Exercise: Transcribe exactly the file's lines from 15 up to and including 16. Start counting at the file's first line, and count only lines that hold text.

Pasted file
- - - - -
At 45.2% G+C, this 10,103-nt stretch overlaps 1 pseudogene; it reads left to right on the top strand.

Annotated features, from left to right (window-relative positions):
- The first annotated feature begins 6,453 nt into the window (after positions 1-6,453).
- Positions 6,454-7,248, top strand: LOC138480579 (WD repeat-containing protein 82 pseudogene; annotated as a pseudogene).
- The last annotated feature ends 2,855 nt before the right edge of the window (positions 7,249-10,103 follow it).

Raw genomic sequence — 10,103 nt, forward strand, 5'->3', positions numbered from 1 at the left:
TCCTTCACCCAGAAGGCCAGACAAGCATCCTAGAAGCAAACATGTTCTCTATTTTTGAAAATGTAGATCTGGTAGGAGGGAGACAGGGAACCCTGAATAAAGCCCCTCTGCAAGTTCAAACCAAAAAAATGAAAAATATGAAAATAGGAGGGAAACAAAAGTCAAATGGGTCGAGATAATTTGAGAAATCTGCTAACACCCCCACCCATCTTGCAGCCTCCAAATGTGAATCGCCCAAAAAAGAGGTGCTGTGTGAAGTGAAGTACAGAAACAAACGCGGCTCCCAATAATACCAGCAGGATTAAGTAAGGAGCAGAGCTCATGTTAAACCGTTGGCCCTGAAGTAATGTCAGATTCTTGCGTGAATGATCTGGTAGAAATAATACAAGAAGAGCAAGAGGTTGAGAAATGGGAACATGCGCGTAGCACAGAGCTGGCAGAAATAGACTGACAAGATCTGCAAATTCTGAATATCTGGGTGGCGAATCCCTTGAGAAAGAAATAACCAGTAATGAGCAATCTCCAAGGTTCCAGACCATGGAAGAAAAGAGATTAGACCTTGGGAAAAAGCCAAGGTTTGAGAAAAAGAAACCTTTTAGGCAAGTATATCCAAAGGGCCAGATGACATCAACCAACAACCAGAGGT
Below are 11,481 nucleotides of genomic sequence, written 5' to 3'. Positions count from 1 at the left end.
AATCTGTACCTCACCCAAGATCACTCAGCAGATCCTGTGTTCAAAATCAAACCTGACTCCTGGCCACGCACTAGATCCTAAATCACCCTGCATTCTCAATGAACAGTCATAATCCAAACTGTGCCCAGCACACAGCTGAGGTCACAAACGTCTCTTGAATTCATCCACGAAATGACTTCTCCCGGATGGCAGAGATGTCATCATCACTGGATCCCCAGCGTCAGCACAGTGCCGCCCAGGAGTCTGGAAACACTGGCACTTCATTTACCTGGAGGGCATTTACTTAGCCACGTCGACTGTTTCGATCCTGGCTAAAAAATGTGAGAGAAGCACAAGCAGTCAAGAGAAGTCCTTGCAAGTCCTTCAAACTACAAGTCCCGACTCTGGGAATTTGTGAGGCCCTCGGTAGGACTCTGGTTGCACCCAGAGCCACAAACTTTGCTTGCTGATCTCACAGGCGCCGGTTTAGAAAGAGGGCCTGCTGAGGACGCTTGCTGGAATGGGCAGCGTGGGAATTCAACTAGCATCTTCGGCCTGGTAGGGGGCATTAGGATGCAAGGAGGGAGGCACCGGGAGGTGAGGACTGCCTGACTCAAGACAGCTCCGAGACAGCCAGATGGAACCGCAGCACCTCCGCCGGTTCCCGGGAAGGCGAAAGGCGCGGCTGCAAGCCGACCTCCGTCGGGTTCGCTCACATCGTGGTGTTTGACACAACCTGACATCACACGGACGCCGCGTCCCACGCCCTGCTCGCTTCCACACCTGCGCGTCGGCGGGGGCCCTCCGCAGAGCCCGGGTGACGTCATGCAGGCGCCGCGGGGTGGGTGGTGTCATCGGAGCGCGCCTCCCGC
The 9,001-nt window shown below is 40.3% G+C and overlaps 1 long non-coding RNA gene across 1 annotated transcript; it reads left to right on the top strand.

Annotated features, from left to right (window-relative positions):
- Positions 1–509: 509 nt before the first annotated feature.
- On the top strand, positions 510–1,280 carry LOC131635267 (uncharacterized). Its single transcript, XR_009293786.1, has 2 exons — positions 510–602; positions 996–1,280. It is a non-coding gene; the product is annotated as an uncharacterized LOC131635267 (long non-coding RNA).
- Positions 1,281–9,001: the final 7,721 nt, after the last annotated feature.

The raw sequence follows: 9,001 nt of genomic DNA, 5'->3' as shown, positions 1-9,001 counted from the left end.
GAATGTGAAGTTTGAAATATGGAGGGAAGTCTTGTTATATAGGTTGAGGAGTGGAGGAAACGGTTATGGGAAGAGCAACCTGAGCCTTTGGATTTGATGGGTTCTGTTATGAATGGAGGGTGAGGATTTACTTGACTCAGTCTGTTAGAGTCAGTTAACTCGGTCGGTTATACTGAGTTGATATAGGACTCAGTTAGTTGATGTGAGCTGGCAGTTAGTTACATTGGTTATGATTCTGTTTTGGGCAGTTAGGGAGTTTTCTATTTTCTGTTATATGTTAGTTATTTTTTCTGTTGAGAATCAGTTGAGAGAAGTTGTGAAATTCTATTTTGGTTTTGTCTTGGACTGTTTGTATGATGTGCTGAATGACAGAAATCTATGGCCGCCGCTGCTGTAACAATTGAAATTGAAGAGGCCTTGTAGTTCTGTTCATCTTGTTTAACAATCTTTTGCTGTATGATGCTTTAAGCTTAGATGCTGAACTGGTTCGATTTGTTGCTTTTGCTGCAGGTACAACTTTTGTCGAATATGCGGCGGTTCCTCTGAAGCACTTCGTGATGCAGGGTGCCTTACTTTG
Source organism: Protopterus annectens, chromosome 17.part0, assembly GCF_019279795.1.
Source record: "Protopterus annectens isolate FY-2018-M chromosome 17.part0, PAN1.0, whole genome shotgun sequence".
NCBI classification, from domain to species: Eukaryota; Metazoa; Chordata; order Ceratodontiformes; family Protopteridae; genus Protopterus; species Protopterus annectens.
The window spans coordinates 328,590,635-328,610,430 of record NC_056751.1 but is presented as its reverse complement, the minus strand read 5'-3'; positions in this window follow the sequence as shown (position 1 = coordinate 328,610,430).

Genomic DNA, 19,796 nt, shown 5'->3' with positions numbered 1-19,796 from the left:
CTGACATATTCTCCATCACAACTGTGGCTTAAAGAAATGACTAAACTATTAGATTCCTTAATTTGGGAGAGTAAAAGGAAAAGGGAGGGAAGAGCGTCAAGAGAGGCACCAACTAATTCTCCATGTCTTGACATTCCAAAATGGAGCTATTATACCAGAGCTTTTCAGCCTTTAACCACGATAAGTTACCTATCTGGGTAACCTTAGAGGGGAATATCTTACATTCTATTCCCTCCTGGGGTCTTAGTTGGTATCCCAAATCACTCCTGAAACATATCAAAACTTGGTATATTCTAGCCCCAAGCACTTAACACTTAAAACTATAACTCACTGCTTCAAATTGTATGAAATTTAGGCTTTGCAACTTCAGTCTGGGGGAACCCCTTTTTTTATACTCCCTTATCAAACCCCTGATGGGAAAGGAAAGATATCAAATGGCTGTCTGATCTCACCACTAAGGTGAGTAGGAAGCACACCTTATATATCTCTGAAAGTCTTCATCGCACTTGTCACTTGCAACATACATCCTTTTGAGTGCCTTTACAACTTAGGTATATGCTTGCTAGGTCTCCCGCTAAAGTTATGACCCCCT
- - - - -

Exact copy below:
The raw sequence follows: 9,001 nt of genomic DNA, 5'->3' as shown, positions 1-9,001 counted from the left end.
GAATGTGAAGTTTGAAATATGGAGGGAAGTCTTGTTATATAGGTTGAGGAGTGGAGGAAACGGTTATGGGAAGAGCAACCTGAGCCTTTGGATTTGATGGGTTCTGTTATGAATGGAGGGTGAGGATTTACTTGACTCAGTCTGTTAGAGTCAGTTAACTCGGTCGGTTATACTGAGTTGATATAGGACTCAGTTAGTTGATGTGAGCTGGCAGTTAGTTACATTGGTTATGATTCTGTTTTGGGCAGTTAGGGAGTTTTCTATTTTCTGTTATATGTTAGTTATTTTTTCTGTTGAGAATCAGTTGAGAGAAGTTGTGAAATTCTATTTTGGTTTTGTCTTGGACTGTTTGTATGATGTGCTGAATGACAGAAATCTATGGCCGCCGCTGCTGTAACAATTGAAATTGAAGAGGCCTTGTAGTTCTGTTCATCTTGTTTAACAATCTTTTGCTGTATGATGCTTTAAGCTTAGATGCTGAACTGGTTCGATTTGTTGCTTTTGCTGCAGGTACAACTTTTGTCGAATATGCGGCGGTTCCTCTGAAGCACTTCGTGATGCAGGGTGCCTTACTTTG